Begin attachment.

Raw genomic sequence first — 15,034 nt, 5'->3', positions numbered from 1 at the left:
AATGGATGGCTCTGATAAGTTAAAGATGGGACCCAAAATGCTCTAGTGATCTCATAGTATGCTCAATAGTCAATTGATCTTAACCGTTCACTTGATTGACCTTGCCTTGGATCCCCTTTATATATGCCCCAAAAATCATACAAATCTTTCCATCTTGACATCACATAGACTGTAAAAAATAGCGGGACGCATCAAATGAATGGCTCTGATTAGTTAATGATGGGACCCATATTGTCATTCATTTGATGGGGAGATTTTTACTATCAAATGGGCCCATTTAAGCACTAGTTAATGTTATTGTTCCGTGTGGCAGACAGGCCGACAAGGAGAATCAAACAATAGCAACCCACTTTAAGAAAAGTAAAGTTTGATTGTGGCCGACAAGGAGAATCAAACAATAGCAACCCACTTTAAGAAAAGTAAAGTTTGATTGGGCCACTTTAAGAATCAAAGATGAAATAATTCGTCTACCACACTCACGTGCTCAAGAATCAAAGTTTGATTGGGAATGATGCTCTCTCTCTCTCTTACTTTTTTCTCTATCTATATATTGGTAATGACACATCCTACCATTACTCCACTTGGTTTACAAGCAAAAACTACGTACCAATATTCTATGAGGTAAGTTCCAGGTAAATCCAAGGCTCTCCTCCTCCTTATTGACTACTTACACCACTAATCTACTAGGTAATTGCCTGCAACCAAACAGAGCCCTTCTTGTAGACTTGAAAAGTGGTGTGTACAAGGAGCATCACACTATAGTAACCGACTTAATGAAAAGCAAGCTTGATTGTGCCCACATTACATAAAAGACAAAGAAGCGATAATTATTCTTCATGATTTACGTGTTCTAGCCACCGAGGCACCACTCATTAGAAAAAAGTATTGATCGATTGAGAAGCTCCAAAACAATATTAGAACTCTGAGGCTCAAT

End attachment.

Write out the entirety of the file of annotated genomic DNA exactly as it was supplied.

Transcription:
Raw genomic sequence first — 15,034 nt, 5'->3', positions numbered from 1 at the left:
AATGGATGGCTCTGATAAGTTAAAGATGGGACCCAAAATGCTCTAGTGATCTCATAGTATGCTCAATAGTCAATTGATCTTAACCGTTCACTTGATTGACCTTGCCTTGGATCCCCTTTATATATGCCCCAAAAATCATACAAATCTTTCCATCTTGACATCACATAGACTGTAAAAAATAGCGGGACGCATCAAATGAATGGCTCTGATTAGTTAATGATGGGACCCATATTGTCATTCATTTGATGGGGAGATTTTTACTATCAAATGGGCCCATTTAAGCACTAGTTAATGTTATTGTTCCGTGTGGCAGACAGGCCGACAAGGAGAATCAAACAATAGCAACCCACTTTAAGAAAAGTAAAGTTTGATTGTGGCCGACAAGGAGAATCAAACAATAGCAACCCACTTTAAGAAAAGTAAAGTTTGATTGGGCCACTTTAAGAATCAAAGATGAAATAATTCGTCTACCACACTCACGTGCTCAAGAATCAAAGTTTGATTGGGAATGATGCTCTCTCTCTCTCTTACTTTTTTCTCTATCTATATATTGGTAATGACACATCCTACCATTACTCCACTTGGTTTACAAGCAAAAACTACGTACCAATATTCTATGAGGTAAGTTCCAGGTAAATCCAAGGCTCTCCTCCTCCTTATTGACTACTTACACCACTAATCTACTAGGTAATTGCCTGCAACCAAACAGAGCCCTTCTTGTAGACTTGAAAAGTGGTGTGTACAAGGAGCATCACACTATAGTAACCGACTTAATGAAAAGCAAGCTTGATTGTGCCCACATTACATAAAAGACAAAGAAGCGATAATTATTCTTCATGATTTACGTGTTCTAGCCACCGAGGCACCACTCATTAGAAAAAAGTATTGATCGATTGAGAAGCTCCAAAACAATATTAGAACTCTGAGGCTCAAT